Strange worm-like creatures live deep on the ocean floor. These creatures, Xenoturbella, have a very simple body plan. They have mouths but no eyes, brains, stomachs or anuses. They also have bilateral symmetry, meaning that the right and left sides are more or less symmetrical. This body plan has led to confusion about exactly where these beings fit into the tree of life.

Now, in a recently published study, researchers from Japan have observed an exciting mode of reproduction that could shed light on the life history of these species. Scientists from the University of Tsukuba reported that Xenoturbella bocki releases gametes (reproductive cells) through cracks in its body wall.

Lead author of the study, Associate Professor Hiroaki Nakan, said: “The phylogenetic position (evolutionary history) of these species is still unclear. Because the development of a species can often give clues to how that species has evolved, we wanted to investigate the reproduction and development of these species in the lab.”

Keeping the adult Xenoturbella alive in a lab environment was a major challenge for scientists during the research.

The researchers were able to keep adult worms alive because Xenoturbella bocki is slightly more robust because it lives in shallower water than the other species in this genus. Adult Xenoturbella were obtained from Sweden’s Gullmarsfjord and once in the lab they were made to reproduce once a month. Our studies not only showed that this species breeds in winter, but also revealed an intriguing mode of reproduction.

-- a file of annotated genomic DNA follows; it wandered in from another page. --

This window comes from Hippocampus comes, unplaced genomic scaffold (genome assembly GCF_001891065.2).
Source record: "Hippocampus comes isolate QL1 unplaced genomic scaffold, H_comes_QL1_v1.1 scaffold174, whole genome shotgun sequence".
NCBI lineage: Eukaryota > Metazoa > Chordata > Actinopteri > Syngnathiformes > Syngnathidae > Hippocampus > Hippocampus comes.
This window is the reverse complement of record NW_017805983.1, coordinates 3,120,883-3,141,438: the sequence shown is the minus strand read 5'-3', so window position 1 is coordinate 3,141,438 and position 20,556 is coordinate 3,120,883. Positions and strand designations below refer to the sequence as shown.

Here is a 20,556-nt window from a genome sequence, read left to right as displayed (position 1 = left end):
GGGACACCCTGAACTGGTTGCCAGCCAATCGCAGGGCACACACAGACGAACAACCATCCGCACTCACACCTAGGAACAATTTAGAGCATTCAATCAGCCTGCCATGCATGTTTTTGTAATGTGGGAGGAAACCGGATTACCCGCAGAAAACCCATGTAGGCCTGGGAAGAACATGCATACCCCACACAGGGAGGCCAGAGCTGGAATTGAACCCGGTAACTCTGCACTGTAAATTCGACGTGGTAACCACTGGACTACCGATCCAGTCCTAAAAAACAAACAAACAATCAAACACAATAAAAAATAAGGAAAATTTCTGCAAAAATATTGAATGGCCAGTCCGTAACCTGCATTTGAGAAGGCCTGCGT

Associate Professor Nakano said: “As the animals spawned, we noticed that the eggs and sperm were released from new openings in the body wall. These openings seemed to rupture into the body which appeared only to spawn. Based on our observations, we think that gametes probably begin to mature on the surface of the gut, are released into the body cavity when mature, and are then released into the water through these cracks.”

The phylogeny of these peculiar marine worms will eventually be made clearer by an understanding of Xenoturbella’s reproductive characteristics. The basis for investigating larval development and, perhaps, providing more answers to this evolutionary puzzle comes from successful laboratory reproduction.

Magazine reference:

  1. Nakano, H., Nakano, A., Maeno, A. et al. Induced spawning with gamete release through body tears during reproduction of Xenoturbella bocki. Commune Biol 6, 172 (2023). DOI: 10.1038/s42003-023-04549-z